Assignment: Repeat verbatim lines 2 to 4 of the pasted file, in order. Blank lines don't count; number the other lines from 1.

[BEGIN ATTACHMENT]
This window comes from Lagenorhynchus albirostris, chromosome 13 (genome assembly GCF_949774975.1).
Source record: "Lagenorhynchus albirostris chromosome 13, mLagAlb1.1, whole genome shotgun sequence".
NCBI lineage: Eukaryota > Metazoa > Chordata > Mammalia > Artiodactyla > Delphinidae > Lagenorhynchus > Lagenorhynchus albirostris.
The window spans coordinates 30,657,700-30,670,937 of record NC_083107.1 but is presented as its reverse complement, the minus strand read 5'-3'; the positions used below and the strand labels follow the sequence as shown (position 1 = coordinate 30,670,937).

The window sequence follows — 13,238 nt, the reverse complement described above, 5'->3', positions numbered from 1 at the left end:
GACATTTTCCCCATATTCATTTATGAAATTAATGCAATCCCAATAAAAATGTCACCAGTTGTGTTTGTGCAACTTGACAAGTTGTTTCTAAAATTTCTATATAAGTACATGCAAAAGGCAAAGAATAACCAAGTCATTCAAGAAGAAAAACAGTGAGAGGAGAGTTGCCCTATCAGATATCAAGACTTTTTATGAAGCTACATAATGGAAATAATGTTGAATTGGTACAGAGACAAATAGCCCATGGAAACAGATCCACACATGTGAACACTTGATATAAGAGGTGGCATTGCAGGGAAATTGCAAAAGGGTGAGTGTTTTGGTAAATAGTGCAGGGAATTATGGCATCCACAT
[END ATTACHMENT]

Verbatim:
Source record: "Lagenorhynchus albirostris chromosome 13, mLagAlb1.1, whole genome shotgun sequence".
NCBI lineage: Eukaryota > Metazoa > Chordata > Mammalia > Artiodactyla > Delphinidae > Lagenorhynchus > Lagenorhynchus albirostris.
The window spans coordinates 30,657,700-30,670,937 of record NC_083107.1 but is presented as its reverse complement, the minus strand read 5'-3'; the positions used below and the strand labels follow the sequence as shown (position 1 = coordinate 30,670,937).